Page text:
Yes, There Is Still Time

Still Time to Contribute to Retirement Accounts

Yes, there’s still time to make a regular IRA contribution for tax year 2017. You have until your tax return due date, not including extensions, to contribute up to $6,500 for 2017 ($5,500 if you are younger than 50). For most, the deadline for 2017 is April 17, 2018.

You can contribute to a traditional IRA, a Roth IRA, or both, as long as your total contributions don’t exceed the annual limit (or, if less, 100% of your earned income).

Traditional IRA

You can contribute to a traditional IRA for 2017 if you had taxable compensation and you were not age 70½ the end of the year. However, if you were covered by an employer-sponsored retirement plan in 2017, then your ability to deduct your contributions may be limited or eliminated depending on your filing status and your modified adjusted gross income. However, even if you can’t deduct your traditional IRA contribution, you can always make a non-deductible (after-tax) contribution to a traditional IRA, regardless of your income level. You could then convert the after-tax IRA to a Roth. If you are eligible to contribute directly to a Roth, you’ll be better off doing that directly, but this non-deductible IRA method allows higher-earners to take advantage of the retirement savings option.

Roth IRA

You can contribute to a Roth IRA if your gross income is within certain dollar limits and you had earned income during the year. For 2017, if you file your federal tax return as single or head of household, you can make a full Roth contribution if your taxable income is $118,000 or less. Your maximum contribution is phased out if your income is between $118,000 and $133,000, and you can’t contribute at all if your income is $133,000 or more. Similarly, if you’re married and file a joint federal tax return, you can make a full Roth contribution if your income is $186,000 or less. Your contribution is phased out if your income is between $186,000 and $196,000, and you can’t contribute at all if your income is $196,000 or more. And if you’re married filing separately, the rules are different: you can’t contribute at all if your income is $10,000 or more.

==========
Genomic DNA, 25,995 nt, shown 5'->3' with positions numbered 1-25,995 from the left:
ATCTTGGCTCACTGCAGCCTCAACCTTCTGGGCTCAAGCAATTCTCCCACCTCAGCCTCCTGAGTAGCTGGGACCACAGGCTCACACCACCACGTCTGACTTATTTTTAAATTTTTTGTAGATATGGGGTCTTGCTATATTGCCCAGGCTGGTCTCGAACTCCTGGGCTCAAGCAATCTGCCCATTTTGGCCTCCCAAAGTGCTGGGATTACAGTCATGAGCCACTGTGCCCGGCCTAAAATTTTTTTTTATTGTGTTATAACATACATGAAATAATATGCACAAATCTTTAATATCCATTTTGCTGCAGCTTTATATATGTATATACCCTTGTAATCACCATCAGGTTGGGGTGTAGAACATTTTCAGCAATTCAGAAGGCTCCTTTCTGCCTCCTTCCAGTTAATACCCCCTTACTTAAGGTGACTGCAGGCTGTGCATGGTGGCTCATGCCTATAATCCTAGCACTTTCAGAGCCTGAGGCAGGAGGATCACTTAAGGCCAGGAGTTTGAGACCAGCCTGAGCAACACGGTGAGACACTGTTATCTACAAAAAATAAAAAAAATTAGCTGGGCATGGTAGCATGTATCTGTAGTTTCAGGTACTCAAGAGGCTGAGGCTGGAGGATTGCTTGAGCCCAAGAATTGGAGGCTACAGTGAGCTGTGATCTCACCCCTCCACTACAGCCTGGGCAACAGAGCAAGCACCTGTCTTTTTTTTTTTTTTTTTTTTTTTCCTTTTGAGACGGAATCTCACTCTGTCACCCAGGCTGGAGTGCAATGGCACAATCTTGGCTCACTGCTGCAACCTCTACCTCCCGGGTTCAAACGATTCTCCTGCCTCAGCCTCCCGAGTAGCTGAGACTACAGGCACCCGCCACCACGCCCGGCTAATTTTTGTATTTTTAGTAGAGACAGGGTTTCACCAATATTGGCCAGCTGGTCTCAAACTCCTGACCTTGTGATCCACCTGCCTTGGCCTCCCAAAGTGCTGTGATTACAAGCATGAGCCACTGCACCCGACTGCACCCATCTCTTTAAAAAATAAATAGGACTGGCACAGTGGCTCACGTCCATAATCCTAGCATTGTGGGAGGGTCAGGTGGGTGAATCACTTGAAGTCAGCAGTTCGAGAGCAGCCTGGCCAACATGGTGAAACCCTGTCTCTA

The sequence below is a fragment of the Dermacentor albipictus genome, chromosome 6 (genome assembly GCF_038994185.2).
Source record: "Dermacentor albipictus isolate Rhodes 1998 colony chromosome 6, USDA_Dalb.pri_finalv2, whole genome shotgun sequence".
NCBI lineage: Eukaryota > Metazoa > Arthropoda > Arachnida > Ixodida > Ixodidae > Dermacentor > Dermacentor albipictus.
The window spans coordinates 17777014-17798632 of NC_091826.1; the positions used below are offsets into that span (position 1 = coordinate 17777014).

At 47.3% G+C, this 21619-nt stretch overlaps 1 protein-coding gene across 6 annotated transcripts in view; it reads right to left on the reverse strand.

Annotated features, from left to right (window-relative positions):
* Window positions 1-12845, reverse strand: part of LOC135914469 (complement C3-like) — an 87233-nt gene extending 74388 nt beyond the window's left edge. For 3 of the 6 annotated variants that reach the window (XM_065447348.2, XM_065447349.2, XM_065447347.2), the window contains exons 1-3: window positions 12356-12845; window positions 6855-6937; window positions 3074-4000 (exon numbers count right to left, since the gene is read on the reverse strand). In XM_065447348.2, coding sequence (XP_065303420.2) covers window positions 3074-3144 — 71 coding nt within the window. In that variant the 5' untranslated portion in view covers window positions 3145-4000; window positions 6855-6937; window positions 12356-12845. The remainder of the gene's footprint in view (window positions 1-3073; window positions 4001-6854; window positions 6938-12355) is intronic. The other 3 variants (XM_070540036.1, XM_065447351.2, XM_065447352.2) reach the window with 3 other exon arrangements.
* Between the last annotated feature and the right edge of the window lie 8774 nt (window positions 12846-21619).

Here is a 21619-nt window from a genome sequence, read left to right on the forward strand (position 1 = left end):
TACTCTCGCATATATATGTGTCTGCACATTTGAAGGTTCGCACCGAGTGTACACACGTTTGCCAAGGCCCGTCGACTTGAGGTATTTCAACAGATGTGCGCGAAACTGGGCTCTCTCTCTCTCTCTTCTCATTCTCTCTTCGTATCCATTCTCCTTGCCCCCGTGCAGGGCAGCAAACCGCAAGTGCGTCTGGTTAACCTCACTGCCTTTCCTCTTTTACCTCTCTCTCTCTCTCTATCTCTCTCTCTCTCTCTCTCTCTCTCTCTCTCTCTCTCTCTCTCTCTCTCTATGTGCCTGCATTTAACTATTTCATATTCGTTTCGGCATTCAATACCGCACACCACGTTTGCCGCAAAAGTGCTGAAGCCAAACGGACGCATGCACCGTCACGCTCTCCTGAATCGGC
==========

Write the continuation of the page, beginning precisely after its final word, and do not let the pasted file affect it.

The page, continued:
Even if you can’t make an annual contribution to a Roth IRA because of the income limits, there’s an easy workaround. If you haven’t yet reached age 70½, you can simply make a nondeductible contribution to a traditional IRA, and then convert that traditional IRA to a Roth IRA. Keep in mind, however, that you’ll need to aggregate all traditional IRAs and SEP/SIMPLE IRAs you own — other than IRAs you’ve inherited — when you calculate the taxable portion of your conversion. (This is sometimes called a “back-door” Roth IRA.)
Finally, keep in mind that if you make a contribution to a Roth IRA for 2017 — no matter how small — by your tax return due date, and this is your first Roth IRA contribution, your five-year holding period for identifying qualified distributions from all your Roth IRAs (other than inherited accounts) will start on January 1, 2017.

Employer retirement plans

Most of the significant employer retirement plan limits for 2018 have increased. The maximum amount you can contribute to your 401(k) plan is $18,500, up from $18,000 in 2017. This limit also applies to 403(b) and 457(b) plans, as well as the Federal Thrift Plan. If you’re age 50 or older, you can also make catch-up contributions of up to $6,000 to these plans in 2018, for a total of $24,500. Special catch-up limits also apply to some in 403(b) and 457(b) plans.

If you participate in more than one retirement plan, you can contribute to each but your total contributions can’t exceed the annual limit. Deferrals to 401(k) plans, 403(b) plans, and SIMPLE plans are included in this aggregate limit, but deferrals to Section 457(b) plans are not. For example, if you participate in both a 403(b) plan and a 457(b) plan, you can defer the full dollar limit to each plan — a total of $37,000 in 2018 (plus any catch-up contributions).

The amount you can contribute to a SIMPLE IRA or SIMPLE 401(k) plan remains unchanged at $12,500, and the catch-up limit remains at $3,000, for a total maximum of $15,500 for those 50 or older.

Blue Spark Capital Advisors

We're a boutique fee-only Registered Investment Advisory (RIA) and financial planning firm based in New York City and the Berkshires.

We provide planning and investment management services and financial coaching to women, men and their families.

We believe in a holistic approach. Movement in each piece of your financial plan impacts the others, so we consider your entire picture.

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